Today I was thinking about forgiveness and how powerful it can be, both when given and received. Last night, I had a dream that Jared decided he didn't want to be married to me anymore. Because of my past, not because of Jared or anything he's ever done, this is a real fear of mine. I woke him up and asked if he was going to leave me. He quickly assured me it was just a dream and told me he was sorry...even if he only hurt me in a dream. Along with his tenderness and reassurance, I think the apology was helpful, too.
And not long ago, I was at our church membership class and pastor Beau Hughes talked to us about how the church is full of broken people who sin. He acknowledged that most of us had probably been hurt by the church at some point. Not to get into the divorce/remarriage debate, but I was deeply hurt by the church and some of its members during a time that was supposed to be joyful. As a divorced woman, I couldn't be married without scrutiny to the circumstances surrounding my divorce. I could date all I wanted, I could even be in a leader position, but as soon as I wanted to marry, my morals were put on the stand. Jared and I even lost our best friends over our marriage. Of course, others involved have their well-meaning side of the story, and I understand that the teachings surrounding divorce/remarriage are contraversial, heavy, and difficult. However, I was still hurt. Beau stood up and said "On behalf of all churches, I want to apologize for hurting you." Wow! The heaviness of my grudge lifted. My aching heart felt whole again. Beau was not involved in my pain (neither was The Village Church for that matter), but I was able to fully forgive at that point. I just needed to hear it: "I'm sorry."
In both of the above instances, someone who didn't owe me an apology offered me one on behalf of others. I was able to give forgiveness to the actual perpetrators through someone else's words. It kind of reminds me of the way we receive the ultimate forgiveness.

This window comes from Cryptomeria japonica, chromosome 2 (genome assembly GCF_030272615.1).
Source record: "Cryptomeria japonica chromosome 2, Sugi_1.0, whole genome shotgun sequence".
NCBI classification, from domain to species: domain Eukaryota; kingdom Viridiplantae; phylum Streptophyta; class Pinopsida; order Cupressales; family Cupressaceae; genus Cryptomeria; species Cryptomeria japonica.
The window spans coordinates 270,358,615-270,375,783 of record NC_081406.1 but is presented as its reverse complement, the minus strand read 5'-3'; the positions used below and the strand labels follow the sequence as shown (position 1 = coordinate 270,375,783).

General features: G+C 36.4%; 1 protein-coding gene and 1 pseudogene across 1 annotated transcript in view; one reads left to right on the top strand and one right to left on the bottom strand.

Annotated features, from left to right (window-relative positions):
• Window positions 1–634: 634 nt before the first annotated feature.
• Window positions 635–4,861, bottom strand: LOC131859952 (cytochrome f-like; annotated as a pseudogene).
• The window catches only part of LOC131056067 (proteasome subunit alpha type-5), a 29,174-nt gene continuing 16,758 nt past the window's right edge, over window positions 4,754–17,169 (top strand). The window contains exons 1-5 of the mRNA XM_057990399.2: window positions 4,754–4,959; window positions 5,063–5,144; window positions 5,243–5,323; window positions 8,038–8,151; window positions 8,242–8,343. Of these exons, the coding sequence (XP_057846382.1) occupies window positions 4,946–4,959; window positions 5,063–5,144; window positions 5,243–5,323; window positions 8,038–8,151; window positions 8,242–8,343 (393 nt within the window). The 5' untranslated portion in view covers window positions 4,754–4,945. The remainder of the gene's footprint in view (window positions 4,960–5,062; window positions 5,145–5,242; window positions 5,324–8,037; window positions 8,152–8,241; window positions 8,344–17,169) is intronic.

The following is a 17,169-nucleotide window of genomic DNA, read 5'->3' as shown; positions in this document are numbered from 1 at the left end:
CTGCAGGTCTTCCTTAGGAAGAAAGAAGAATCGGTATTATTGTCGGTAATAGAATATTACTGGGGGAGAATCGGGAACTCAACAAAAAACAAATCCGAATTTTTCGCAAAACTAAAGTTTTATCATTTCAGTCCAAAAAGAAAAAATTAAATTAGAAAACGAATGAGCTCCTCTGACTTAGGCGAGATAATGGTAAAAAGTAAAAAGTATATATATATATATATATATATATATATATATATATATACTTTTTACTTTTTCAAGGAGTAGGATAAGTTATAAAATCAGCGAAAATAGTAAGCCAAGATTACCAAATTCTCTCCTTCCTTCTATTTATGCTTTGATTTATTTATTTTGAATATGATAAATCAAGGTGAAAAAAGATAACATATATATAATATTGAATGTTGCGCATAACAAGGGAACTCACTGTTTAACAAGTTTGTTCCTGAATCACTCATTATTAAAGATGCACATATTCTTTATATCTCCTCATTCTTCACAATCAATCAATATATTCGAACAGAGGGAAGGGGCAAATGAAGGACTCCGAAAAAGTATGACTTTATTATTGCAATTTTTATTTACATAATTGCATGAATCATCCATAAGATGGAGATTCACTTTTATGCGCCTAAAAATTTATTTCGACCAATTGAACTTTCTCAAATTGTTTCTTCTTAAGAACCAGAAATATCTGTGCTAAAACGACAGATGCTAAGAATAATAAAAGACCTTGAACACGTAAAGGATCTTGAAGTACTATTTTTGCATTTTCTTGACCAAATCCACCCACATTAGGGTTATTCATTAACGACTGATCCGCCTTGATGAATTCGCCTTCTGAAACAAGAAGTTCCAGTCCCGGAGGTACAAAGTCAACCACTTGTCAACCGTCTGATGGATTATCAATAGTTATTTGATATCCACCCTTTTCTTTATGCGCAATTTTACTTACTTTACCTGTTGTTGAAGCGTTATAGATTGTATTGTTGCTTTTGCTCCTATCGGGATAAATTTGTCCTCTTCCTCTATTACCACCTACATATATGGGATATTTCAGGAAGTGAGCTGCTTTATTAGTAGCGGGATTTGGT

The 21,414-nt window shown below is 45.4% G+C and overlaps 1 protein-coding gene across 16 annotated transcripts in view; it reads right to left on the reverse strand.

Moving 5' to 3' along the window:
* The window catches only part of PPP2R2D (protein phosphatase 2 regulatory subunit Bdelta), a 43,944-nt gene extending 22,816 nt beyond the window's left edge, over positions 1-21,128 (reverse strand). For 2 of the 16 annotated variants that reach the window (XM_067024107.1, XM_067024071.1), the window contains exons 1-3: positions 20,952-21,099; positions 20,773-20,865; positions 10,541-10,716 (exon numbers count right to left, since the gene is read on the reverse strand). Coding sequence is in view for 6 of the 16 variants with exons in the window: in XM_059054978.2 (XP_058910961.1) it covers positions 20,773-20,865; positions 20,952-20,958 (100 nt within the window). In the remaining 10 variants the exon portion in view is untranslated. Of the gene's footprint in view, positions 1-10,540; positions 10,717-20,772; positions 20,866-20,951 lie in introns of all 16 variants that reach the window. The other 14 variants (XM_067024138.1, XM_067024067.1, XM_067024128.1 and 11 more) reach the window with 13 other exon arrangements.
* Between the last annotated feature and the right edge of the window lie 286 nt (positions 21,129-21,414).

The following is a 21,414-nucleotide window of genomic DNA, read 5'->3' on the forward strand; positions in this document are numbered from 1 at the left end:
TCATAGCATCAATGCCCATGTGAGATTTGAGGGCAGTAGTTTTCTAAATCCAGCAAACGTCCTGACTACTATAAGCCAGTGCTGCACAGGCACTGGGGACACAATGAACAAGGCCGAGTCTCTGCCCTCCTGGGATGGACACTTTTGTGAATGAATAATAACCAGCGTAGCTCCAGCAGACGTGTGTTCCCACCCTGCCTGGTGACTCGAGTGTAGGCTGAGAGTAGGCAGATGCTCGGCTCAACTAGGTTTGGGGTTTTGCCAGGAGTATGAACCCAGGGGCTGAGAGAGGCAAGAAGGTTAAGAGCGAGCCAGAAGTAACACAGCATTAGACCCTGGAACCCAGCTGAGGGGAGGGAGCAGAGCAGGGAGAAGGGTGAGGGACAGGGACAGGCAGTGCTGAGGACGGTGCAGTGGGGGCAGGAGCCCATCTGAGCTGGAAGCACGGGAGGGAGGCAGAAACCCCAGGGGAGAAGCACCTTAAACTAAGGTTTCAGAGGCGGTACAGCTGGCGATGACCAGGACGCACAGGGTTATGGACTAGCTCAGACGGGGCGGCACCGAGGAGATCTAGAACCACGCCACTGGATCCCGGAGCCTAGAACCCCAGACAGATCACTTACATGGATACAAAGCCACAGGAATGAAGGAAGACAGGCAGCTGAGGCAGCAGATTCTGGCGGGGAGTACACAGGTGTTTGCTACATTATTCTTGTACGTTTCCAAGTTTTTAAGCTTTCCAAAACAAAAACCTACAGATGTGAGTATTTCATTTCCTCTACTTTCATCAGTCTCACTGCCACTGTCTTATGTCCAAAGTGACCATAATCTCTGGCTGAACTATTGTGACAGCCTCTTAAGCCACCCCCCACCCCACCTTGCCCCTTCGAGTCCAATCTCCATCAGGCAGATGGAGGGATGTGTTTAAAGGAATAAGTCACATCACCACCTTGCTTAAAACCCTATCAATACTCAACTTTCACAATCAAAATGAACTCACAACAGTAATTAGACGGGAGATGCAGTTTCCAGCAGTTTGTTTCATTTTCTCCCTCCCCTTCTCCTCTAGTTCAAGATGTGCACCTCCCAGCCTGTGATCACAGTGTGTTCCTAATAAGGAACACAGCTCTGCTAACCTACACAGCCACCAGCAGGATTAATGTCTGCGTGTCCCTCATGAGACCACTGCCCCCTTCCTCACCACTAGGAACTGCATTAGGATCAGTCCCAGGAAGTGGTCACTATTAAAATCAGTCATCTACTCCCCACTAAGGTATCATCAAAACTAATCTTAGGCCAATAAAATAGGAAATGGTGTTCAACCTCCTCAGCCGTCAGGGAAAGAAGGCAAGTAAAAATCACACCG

Here's the churchy part, and I don't like to flat-out evangalize much, but I can't help notice the similarity between my needing to forgive and my need for forgiveness. Just bare with me. Basically, we are all born sinners. God gave us life and we sort of shoved it in his face (self-check yourself with the 10 Commandments...you failed). So, he needed an apology. Jesus, God in the flesh, came to earth (think baby Jesus/Christmas story) and lived a blameless life, was crucified by men on the cross (think Mel Gibson in "The Passion"), and was ressurected (think Easter Sunday without the bunnies). Check out the first four books of The New Testament if you're wondering what I'm talking about; they are fairly easy reads. So Jesus's life was an offering of forgiveness to God on our behalf. And God accepted it. He said that was enough, and all we have to do (in short) is believe that our sins have been swept under the rug by Jesus through the actions listed above. Now, God seriously can look at us without that nagging feeling of knowing we "did him wrong." You know that feeling I'm talking about, right? When you see someone that hurt you and they haven't acknowledged or apologized, yet. You know. Well, he doesn't have it. Which makes him much more approachable to me. He's not judging me when I talk to him or thinking about that mean thing I said to Jared (what? did I admit that?), because he's not looking at my sin anymore.
Okay, to emphasize, I'm not asking you to say a prayer, blah, blah, blah. But, if this hit home with you...fantastic. Pray and ask God for some direction and clarity. I'll be glad to refer you to someone who's great at answering heavy questions, if you have any.
So, I'll leave you with this. Maybe it helps, maybe it doesn't. On behalf of whoever hurt you, I'm sorry; for whatever it is that you can't let go, I'm sorry. I hope you're weight will be lifted in your giving forgiveness.